I’ve seen this made true in creating strategic plans for my department, practice groups, and other administrative teams, and in setting a strategy with my team for how we’ll navigate this current environment.  These approaches help define the concrete things we can all do to navigate change.  The hard part though is maintaining momentum and keeping people engaged in these kinds of environments.  That effort must be broad and constant.  So, it’s pretty strategically important that the leader is not the only one practicing the power of the following positivity methods we use on my team at Fenwick.

Positive Things We Do:

  1. Seven seconds to breathe.
    • So, I used to be a professional opera singer.  Before I went on stage, I used this technique.  It helped lower my heart rate.  Today, I use it to lower my relative level of stress and clear my head.

Step 1: Plug your right nostril and breath in slowly through the left for seven seconds.

Step 2: Hold your breath for seven seconds.

Step 3: Plug your left nostril, and exhale slowly out of your right nostril for seven seconds.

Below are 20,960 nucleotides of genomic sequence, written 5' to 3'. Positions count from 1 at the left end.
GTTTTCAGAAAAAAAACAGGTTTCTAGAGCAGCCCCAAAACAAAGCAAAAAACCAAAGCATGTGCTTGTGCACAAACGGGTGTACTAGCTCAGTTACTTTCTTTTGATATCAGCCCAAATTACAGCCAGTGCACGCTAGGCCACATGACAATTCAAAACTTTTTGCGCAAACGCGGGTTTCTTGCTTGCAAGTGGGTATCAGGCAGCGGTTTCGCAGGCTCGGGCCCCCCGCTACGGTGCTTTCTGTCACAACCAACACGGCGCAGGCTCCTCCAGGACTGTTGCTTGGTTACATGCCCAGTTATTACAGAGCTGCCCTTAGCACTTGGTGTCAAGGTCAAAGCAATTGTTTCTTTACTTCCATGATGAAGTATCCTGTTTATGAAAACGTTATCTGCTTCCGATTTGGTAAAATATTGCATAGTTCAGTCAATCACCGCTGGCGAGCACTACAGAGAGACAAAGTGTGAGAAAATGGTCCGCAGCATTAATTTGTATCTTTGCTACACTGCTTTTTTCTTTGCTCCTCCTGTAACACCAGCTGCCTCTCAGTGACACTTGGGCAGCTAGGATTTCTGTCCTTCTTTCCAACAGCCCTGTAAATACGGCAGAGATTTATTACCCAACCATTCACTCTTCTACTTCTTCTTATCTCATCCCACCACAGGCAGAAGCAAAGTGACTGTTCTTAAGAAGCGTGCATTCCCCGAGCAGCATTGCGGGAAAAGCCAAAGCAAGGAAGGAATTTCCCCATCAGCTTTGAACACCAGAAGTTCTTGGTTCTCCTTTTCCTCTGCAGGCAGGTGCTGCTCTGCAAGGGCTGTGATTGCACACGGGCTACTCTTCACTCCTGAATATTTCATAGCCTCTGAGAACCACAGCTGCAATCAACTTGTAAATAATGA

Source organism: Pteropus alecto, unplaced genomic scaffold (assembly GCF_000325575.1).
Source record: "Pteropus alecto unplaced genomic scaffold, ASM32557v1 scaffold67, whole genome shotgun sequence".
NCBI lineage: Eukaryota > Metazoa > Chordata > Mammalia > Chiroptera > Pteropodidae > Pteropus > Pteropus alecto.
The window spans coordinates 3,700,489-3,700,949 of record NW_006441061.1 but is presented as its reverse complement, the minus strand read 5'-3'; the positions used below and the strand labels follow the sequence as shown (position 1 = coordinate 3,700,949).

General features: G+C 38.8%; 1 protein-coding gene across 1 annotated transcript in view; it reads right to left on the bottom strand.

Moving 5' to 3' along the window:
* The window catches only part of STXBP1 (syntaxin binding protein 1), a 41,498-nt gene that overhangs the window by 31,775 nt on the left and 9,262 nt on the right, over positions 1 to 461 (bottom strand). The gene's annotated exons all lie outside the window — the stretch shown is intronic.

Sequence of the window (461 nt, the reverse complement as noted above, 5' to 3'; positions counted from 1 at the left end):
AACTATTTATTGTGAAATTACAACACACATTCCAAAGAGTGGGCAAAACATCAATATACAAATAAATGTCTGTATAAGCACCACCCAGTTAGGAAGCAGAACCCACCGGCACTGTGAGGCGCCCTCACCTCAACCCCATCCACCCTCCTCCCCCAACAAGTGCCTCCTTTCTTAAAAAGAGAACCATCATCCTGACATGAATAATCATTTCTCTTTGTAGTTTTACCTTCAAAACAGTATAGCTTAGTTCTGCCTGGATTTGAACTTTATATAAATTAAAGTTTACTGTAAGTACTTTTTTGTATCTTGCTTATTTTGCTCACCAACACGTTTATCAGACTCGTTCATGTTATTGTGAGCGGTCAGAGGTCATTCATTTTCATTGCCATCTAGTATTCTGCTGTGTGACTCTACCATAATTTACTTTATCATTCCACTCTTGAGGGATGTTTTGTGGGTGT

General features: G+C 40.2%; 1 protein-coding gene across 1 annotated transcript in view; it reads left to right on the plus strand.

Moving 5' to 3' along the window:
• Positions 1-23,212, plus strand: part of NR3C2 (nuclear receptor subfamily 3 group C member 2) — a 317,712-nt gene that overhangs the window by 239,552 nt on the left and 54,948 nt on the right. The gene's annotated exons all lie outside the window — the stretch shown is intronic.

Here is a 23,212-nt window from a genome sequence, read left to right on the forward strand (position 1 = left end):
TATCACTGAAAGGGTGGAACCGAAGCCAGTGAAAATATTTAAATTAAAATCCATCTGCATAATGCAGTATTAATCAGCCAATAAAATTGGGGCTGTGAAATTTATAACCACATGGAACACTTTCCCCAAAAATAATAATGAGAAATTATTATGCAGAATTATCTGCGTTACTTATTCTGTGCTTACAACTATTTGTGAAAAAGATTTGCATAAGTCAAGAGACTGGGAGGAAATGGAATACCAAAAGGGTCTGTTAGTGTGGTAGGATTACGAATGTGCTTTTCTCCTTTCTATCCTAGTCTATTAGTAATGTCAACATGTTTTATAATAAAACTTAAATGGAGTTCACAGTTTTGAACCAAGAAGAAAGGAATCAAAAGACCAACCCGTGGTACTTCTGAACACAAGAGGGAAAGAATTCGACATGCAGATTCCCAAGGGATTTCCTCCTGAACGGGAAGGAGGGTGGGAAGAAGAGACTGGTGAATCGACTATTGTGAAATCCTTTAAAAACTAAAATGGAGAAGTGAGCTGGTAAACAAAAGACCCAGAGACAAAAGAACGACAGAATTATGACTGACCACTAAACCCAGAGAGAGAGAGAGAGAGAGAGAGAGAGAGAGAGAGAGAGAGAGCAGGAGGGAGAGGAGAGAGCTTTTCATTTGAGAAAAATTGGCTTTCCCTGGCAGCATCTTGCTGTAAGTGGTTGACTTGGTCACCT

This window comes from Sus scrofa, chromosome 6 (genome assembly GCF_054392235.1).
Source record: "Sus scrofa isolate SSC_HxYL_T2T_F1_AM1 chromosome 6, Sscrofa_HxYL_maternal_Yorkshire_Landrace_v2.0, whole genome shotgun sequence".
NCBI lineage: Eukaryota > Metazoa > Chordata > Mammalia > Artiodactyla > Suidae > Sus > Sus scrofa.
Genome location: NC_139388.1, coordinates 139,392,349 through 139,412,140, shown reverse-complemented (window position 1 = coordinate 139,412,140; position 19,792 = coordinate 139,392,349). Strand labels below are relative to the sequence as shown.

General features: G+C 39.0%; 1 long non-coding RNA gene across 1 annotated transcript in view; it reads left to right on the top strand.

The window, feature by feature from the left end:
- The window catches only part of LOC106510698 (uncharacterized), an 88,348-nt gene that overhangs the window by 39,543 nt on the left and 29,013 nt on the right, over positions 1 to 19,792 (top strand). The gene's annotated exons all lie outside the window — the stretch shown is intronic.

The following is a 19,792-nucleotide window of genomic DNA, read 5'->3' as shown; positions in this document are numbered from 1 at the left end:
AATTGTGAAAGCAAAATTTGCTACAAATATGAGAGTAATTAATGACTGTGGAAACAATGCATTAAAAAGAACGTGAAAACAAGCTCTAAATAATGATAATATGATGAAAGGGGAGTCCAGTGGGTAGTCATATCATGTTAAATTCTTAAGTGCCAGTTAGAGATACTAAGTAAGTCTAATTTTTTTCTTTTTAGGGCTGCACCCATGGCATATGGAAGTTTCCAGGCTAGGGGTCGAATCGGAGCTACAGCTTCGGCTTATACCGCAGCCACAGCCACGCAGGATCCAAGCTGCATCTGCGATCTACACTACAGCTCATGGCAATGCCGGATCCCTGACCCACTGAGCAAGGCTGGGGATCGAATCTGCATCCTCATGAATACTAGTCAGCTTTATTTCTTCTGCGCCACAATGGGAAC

Step 4:  Take a slow cleansing breath.

Repeat at least 3 times, notice your heart rate slow, feel your body relax.

  1. Pass the Positive
    • When you see the good, say it!  Share what you see and call your colleagues out for their goodness.  Watch the ripples travel through your organization.
    • I have a standing calendar reminder to see three good things and say it publicly or directly to that person every day.
  2. Weekly Pandemic Pick Me Ups
    • One of our Knowledge and Innovation attorneys, Emily Lippincott, took it upon herself to create weekly connections for the team on a video call.  We share stories, let ourselves be vulnerable, and share strategies for how we navigate and manage stress.